We pro­vide more of the most ad­vanced ser­vices to the most crit­i­cally ill pa­tients of any hos­pi­tal in Cal­i­for­nia. So the mar­ket­place for those ser­vices is dif­fer­ent than the com­mu­nity hos­pi­tal por­tion of Cedars-Si­nai.

MH: What are the chal­lenges for health­care providers in South­ern Cal­i­for­nia?

Priselac: The la­bor short­ages for crit­i­cal po­si­tions. We see those short­ages only grow­ing. In par­tic­u­lar, nurs­ing and nurs­ing spe­cial­ties, whether that’s in the emer­gency depart­ment, the op­er­at­ing room or the more spe­cial­ized nurs­ing po­si­tions, are in short sup­ply.

From an op­er­at­ing

“Viv­ity’s progress dur­ing the first year was very con­sis­tent with the goals that were es­tab­lished.”

stand­point, Cal­i­for­nia, for all the right rea­sons, has very strin­gent earth­quake re­quire­ments. So in terms of fa­cil­ity con­struc­tion, con­struc­tions costs in Cal­i­for­nia are also ex­cep­tion­ally high. The bud­get num­bers for peo­ple look­ing to build hospi­tals in Cal­i­for­nia range be­tween $3.5 mil­lion to $4 mil­lion per bed.

MH: Has Cedars-Si­nai im­ple­mented cost-con­trol plans?

Priselac: Our op­er­at­ing costs are con­tin­u­ing to rise as both la­bor and sup­plies con­tinue to go up, so a sig­nif­i­cant fo­cus has been on what we call clin­i­cal trans­for­ma­tion—mak­ing sure our pa­tients are re­ceiv­ing all the care that is re­quired, that they’re not re­ceiv­ing things that are not go­ing to add value, and that we’re work­ing as quickly as we can to make sure that peo­ple, be­fore they’re hos­pi­tal­ized, are kept well and kept healthy.

A sig­nif­i­cant ef­fort in our physi­cian-de­liv­ery net­work has been to put in place care-man­age­ment sys­tems that al­low us to pro­vide spe­cial care for the frail el­derly, and those who are suf­fer­ing from mul­ti­ple chronic con­di­tions, in or­der to avoid hos­pi­tal­iza­tion.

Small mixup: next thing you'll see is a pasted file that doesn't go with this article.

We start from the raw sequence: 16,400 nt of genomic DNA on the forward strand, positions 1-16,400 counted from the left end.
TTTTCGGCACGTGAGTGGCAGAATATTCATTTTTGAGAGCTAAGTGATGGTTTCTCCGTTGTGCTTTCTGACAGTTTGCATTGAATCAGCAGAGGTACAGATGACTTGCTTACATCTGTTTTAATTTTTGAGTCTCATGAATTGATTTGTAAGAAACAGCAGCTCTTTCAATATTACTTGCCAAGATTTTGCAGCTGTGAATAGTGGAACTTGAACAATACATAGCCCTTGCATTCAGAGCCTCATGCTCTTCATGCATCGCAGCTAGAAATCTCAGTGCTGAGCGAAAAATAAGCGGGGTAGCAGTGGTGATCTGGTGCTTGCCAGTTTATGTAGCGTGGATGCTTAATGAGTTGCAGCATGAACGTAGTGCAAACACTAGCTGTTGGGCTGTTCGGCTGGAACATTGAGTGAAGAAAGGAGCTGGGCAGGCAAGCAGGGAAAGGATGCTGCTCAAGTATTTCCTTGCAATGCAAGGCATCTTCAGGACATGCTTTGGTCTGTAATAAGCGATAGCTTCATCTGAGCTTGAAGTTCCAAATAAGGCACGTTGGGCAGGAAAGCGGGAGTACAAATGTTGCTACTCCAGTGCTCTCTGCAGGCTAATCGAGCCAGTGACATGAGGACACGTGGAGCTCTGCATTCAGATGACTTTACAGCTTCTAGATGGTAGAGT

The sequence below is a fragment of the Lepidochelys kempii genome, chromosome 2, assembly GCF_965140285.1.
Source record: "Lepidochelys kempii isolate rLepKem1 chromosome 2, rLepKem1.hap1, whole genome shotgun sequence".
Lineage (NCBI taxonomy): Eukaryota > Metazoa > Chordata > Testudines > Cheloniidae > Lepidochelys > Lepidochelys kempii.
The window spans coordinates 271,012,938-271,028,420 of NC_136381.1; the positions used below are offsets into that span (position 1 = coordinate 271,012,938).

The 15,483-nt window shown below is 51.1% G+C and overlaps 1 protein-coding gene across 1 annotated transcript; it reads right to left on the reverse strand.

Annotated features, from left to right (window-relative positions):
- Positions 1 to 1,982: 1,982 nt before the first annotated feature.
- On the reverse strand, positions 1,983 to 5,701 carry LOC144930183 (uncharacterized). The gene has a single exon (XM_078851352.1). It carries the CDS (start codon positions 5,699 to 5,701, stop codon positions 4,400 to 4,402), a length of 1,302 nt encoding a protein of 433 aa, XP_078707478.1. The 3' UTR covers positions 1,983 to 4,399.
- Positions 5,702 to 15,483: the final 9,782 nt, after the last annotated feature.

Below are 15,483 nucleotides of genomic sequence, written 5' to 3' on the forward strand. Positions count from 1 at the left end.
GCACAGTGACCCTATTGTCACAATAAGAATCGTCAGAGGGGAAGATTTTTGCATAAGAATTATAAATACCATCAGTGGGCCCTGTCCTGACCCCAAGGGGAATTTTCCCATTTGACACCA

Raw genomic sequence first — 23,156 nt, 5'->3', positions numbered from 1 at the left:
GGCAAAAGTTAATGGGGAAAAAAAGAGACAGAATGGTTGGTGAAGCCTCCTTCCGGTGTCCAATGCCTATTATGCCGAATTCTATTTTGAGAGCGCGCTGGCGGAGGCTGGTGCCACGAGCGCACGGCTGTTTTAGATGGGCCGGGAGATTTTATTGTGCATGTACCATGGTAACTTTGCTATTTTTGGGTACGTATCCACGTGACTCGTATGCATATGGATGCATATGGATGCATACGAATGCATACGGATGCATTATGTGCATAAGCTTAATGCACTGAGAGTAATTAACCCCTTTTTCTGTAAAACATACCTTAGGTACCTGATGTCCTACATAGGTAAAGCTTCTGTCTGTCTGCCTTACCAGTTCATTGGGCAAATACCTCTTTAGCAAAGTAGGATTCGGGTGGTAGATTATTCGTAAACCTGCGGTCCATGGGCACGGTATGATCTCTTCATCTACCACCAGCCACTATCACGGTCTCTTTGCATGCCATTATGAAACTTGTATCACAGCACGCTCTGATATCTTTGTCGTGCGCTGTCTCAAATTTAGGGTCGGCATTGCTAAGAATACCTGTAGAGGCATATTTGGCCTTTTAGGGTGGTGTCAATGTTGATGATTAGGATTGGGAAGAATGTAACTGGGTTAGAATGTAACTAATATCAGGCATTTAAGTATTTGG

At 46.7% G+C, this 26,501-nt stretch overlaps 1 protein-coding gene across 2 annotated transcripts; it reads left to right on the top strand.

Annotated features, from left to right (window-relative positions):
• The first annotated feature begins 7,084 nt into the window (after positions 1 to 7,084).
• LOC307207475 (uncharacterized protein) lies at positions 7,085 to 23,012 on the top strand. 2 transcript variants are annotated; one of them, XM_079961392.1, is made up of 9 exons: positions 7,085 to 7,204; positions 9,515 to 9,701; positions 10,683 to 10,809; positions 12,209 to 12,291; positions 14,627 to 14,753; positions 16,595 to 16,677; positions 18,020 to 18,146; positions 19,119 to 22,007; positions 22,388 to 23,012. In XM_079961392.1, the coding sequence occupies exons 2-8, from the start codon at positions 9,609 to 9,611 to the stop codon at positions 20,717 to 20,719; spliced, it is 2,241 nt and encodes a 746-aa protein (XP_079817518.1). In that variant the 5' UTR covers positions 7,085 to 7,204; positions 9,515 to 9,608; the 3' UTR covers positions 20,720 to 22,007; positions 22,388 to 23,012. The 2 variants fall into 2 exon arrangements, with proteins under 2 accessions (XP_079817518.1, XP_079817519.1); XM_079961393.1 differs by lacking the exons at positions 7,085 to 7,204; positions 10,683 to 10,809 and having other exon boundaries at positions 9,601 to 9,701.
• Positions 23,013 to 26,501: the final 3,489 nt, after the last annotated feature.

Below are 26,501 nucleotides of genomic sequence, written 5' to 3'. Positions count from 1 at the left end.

For those who do ul­ti­mately re­quire hos­pi­tal­iza­tion, we’ve also put in place di­ag­nos­tic and treat­ment pro­cesses within the hos­pi­tal that move along as quickly as pos­si­ble. We’ve seen a sub­stan­tial re­duc­tion in our length of stay rel­a­tive to pa­tient acu­ity.

MH: How much of your rev­enue is cur­rently at risk?

Priselac: Prob­a­bly 60% to 70% of our rev­enue is in some form of at-risk pay­ment. For the physi­cian de­liv­ery net­work, the at-risk pay­ment is prob­a­bly sub­stan­tially higher, more in the or­der of 80% be­ing at-risk pay­ments of one type or an­other.

MH: Is there up­side po­ten­tial?

Priselac: Yes, for those pa­tients for whom we are car­ing on a cap­i­tated ba­sis. But part of our clin­i­cal trans­for­ma­tion work is putting the same sys­tems in place whether the pay­ment model is cap­i­ta­tion or fee-for-ser­vice. There are ob­vi­ously neg­a­tive fi­nan­cial con­se­quences as­so­ci­ated with putting those sys­tems in place for the fee-for-ser­vice busi­ness, but it’s the right thing to do.

MH: Are you in a build­ing mode? You did a debt re­fi­nanc­ing a few months ago.

Priselac: We have no ma­jor cap­i­tal con­struc­tion projects on the im­me­di­ate hori­zon. Our in­vest­ments from a cap­i­tal stand­point will con­tinue to in­clude, first, the sub­stan­tial con­tin­u­ing in­vest­ment in in­for­ma­tion tech­nol­ogy, which is cen­tral to our abil­ity to de­liver high­qual­ity and cost-ef­fec­tive care go­ing for­ward, whether that’s the things we do here at Cedars-Si­nai that re­late to Viv­ity, or things that we do here at Cedars-Si­nai other than what might re­late to Viv­ity.

We al­ready have a sub­stan­tial built in­fra­struc­ture here at Cedars-Si­nai con­sis­tent with our goal of mak­ing sure our fa­cil­i­ties are the best they can be for our pa­tients and our em­ploy­ees.

Our cap­i­tal de­vel­op­ment ex­pen­di­tures over the next sev­eral years will re­late to the growth and de­vel­op­ment of our physi­cian net­work and other part­ner­ship pos­si­bil­i­ties.